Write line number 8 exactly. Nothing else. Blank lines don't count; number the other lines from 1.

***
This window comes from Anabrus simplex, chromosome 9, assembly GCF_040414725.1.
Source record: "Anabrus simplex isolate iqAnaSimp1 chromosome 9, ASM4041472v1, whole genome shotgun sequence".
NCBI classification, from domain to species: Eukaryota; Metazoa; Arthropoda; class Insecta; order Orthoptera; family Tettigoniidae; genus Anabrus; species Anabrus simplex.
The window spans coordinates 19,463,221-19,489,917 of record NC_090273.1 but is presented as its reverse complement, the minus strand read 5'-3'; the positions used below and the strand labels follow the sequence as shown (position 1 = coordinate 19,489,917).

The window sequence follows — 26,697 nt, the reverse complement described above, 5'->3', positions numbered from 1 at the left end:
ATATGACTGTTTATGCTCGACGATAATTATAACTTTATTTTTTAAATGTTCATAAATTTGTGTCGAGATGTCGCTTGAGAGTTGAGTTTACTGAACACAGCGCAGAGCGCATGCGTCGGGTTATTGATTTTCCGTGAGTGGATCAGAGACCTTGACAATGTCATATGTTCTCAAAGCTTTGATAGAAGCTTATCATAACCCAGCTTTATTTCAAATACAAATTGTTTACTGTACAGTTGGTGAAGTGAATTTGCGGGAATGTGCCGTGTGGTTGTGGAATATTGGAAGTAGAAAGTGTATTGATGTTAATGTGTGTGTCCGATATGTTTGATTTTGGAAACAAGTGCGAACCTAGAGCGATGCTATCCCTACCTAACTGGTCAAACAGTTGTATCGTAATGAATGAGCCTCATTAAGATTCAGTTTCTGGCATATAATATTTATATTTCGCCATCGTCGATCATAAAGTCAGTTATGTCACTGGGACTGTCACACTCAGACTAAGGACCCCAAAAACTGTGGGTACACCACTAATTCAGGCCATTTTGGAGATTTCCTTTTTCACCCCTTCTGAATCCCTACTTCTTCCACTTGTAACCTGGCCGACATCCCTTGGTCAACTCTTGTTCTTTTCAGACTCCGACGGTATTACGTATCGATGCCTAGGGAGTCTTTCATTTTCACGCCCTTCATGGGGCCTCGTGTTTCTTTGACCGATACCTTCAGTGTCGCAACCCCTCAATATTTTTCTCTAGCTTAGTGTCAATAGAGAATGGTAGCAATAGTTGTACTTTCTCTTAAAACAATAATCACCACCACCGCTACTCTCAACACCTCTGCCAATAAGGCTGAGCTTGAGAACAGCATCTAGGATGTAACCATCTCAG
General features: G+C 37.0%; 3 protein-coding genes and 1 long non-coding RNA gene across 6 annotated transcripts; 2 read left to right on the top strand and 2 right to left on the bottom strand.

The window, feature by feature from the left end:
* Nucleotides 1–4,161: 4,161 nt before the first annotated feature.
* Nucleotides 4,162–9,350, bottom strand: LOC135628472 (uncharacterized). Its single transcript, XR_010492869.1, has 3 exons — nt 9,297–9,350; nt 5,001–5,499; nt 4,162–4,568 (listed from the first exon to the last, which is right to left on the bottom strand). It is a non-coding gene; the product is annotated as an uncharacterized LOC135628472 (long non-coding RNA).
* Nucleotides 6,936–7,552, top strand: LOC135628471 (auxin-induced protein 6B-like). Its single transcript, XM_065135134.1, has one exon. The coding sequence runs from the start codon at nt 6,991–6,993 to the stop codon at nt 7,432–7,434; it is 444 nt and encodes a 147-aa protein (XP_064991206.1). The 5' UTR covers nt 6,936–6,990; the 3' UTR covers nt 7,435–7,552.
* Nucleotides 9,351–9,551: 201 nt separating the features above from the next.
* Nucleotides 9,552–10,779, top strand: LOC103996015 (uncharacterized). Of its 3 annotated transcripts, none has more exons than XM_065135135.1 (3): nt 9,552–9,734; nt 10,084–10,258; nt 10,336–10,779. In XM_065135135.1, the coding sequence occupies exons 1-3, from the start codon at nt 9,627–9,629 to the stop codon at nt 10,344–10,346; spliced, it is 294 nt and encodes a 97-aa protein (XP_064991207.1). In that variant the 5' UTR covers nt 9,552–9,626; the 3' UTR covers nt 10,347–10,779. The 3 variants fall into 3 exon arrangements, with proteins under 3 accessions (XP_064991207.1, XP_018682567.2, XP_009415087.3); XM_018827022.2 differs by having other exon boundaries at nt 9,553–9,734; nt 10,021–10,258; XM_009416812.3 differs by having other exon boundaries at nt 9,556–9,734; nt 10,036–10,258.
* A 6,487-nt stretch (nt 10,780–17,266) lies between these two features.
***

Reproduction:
The window, feature by feature from the left end: